Facebook Twitter

Detroit district asks parents to pick face-to-face or online instruction for their children this fall


The deadline to complete the survey is Aug. 21, but officials are hoping parents will fill it out sooner to better help the district determine how to allocate resources across the system’s roughly 100 schools.

Koby Levin

Detroit school district officials are urging parents to fill out a survey that will help schools better plan for how many parents want to send their students to school for in-person learning and how many want their children to learn at home.

The survey, and a series of town hall meetings that begin Friday morning, are among the efforts the district is making to hear from parents and others about reopening schools for the 2020-21 school year. These efforts are happening as parents and school employees across Michigan raise questions about the safety of reopening school buildings, as well as the effectiveness of online instruction. 

The deadline to complete the survey is Aug. 21, but officials are hoping parents will fill it out sooner to better help the district determine how to allocate resources across the system’s roughly 100 schools. The district sent the survey to students’ school email address.

“We need to get a preliminary understanding of what parents want, to move forward with a plan to start,” said Chrystal Wilson, spokeswoman for the district. “We anticipate adjustments will need to be made due to parents changing their minds. The plan indicates there will be evaluations performed throughout the school year to make adjustments.”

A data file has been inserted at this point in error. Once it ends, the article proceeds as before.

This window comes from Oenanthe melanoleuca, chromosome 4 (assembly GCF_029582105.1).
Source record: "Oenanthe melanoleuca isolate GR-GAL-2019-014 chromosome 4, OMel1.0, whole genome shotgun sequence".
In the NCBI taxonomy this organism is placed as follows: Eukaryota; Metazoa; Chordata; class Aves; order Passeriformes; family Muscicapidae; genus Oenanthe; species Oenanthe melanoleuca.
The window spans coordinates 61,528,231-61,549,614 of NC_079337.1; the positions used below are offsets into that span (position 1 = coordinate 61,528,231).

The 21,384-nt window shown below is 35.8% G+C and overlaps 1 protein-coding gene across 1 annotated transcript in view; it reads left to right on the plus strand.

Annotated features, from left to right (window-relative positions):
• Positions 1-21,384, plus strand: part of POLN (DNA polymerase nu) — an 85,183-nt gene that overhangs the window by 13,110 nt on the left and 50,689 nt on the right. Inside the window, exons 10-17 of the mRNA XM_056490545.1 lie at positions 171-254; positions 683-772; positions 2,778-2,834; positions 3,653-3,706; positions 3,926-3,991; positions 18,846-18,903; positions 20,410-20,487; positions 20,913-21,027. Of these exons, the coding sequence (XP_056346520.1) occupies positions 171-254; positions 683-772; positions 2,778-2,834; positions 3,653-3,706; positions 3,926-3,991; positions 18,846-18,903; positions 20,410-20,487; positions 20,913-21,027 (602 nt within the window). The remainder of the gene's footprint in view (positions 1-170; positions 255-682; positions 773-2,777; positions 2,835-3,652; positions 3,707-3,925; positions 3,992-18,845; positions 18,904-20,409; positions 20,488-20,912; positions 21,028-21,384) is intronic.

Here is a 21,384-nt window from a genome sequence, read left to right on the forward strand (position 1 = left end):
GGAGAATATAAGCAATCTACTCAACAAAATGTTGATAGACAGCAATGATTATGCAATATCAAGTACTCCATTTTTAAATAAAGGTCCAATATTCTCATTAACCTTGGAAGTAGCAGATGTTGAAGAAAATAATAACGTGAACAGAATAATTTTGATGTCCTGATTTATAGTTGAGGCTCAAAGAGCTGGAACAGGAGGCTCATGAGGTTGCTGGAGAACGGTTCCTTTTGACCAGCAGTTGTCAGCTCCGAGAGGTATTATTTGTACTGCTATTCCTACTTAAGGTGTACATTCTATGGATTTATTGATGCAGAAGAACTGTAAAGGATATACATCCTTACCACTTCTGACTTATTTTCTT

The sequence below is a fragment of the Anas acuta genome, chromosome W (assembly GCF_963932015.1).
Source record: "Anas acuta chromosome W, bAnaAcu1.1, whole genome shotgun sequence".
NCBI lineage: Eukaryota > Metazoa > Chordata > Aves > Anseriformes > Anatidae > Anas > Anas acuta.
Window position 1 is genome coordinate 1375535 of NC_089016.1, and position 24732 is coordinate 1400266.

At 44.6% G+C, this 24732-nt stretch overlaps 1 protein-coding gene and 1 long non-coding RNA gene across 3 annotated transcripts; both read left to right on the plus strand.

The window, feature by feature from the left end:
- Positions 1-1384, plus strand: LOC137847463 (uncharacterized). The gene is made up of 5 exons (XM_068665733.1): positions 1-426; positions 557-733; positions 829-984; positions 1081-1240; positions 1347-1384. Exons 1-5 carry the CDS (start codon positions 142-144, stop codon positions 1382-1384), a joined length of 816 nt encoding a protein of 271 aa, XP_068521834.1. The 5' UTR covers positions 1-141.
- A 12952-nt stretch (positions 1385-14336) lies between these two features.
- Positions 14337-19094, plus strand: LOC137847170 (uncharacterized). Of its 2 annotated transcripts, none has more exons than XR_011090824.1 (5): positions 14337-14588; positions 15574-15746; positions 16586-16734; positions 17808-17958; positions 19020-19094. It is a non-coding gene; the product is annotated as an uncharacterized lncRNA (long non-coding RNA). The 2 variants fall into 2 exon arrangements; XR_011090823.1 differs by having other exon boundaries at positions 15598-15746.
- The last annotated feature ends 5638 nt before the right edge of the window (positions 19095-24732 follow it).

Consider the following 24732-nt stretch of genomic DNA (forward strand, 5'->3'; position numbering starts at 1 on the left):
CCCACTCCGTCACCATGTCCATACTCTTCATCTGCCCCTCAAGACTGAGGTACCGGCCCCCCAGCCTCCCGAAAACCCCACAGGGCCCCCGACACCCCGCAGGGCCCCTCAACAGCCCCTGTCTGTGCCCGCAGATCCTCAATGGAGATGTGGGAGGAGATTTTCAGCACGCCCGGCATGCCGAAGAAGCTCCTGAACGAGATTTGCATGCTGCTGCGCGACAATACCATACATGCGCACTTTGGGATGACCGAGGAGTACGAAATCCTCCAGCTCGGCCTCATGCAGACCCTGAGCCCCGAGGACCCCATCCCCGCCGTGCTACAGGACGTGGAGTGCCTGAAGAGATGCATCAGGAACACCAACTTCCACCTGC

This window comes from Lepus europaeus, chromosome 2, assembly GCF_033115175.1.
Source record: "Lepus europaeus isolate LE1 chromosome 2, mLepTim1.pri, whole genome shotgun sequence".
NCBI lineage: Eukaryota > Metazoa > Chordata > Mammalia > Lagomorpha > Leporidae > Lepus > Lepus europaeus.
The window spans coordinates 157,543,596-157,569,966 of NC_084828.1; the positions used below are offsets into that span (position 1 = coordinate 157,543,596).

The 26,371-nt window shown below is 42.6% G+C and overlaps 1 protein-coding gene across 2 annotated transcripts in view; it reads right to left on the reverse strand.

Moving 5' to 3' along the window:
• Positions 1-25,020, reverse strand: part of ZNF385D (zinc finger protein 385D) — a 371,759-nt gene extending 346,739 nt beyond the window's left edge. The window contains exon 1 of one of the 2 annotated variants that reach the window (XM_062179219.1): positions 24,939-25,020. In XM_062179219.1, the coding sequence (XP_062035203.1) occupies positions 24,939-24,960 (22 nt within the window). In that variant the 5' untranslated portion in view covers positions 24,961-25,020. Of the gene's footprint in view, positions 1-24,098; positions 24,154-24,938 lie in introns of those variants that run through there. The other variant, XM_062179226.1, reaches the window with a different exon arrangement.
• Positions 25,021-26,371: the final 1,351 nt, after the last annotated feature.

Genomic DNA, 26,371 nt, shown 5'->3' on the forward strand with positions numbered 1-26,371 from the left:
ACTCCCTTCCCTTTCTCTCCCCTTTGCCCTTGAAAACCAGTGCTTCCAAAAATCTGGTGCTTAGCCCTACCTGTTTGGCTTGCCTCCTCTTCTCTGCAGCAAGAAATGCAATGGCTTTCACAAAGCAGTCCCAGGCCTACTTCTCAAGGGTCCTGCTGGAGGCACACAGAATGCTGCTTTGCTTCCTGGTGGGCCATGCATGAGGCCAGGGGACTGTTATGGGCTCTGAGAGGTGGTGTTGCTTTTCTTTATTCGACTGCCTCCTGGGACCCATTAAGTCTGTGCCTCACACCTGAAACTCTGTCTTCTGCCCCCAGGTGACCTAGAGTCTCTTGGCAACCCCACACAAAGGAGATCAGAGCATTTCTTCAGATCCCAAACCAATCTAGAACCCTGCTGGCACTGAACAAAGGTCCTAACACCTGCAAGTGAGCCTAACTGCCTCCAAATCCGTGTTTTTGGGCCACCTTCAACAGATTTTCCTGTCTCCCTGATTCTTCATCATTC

Wilson said the district and parents also need to be prepared for the possibility Gov. Gretchen Whitmer may bar in-person instruction before the first day of classes because of rising COVID-19 cases.

Parents will be indicating a preference for their children’s learning format on the survey, which is non-binding. If they change their minds, they can submit a new survey, but district officials want the responses in by the Aug. 21 deadline. 

Meanwhile, during the district’s virtual town hall meeting at 10:30 a.m. Friday, Superintendent Nikolai Vitti is expected to take questions and provide information about the district’s reopening plan, which the school board approved during a contentious meeting in July. 

Friday’s town hall will be streamed on Facebook and the district’s website, or parents can attend via telephone. The district is holding six more town hall meetings in August.

In a spring survey of nearly 4,000 parents, about 61% said they would be prepared to send their children back to school buildings if the necessary safety precautions are taken. Vitti has said he expects demand for in-person learning to increase, in part because online education isn’t effective for all children.

Yet demand for in-person learning could shift if the current battle over in-person summer school is any indication. An activist group hoping to shut down face-to-face summer school classes filed a lawsuit in federal court. As part of a temporary restraining order, students were required to be tested for COVID-19 in order to continue summer classes. Three district students tested positive

Earlier this week, the head of the district’s teachers union, citing the public health risks of COVID-19 to students and staff, threatened that teachers would walk off the job if they felt conditions were unsafe.

The school year is set to begin Sept. 8. Whitmer has said the decision on whether to allow in-person instruction at all will be made shortly before that.

The Latest
More than 60% of Michigan’s teaching workforce is over the age of 40, and the pipeline of new candidates is running low.
Staff shortages are overwhelming the system. One center has 258 families on a waiting list.
The bills to require early screening and intervention passed unanimously, an unusual occurrence in an election year when education policy has become a hot-button political issue.
The lawsuit aims to eliminate a clause in Michigan’s constitution that could be used to challenge the ballot initiative.
District is urged to rethink how it supports students’ mental health
The district will spend COVID relief funds to rebuild five schools, renovate buildings and reopen previously closed school buildings.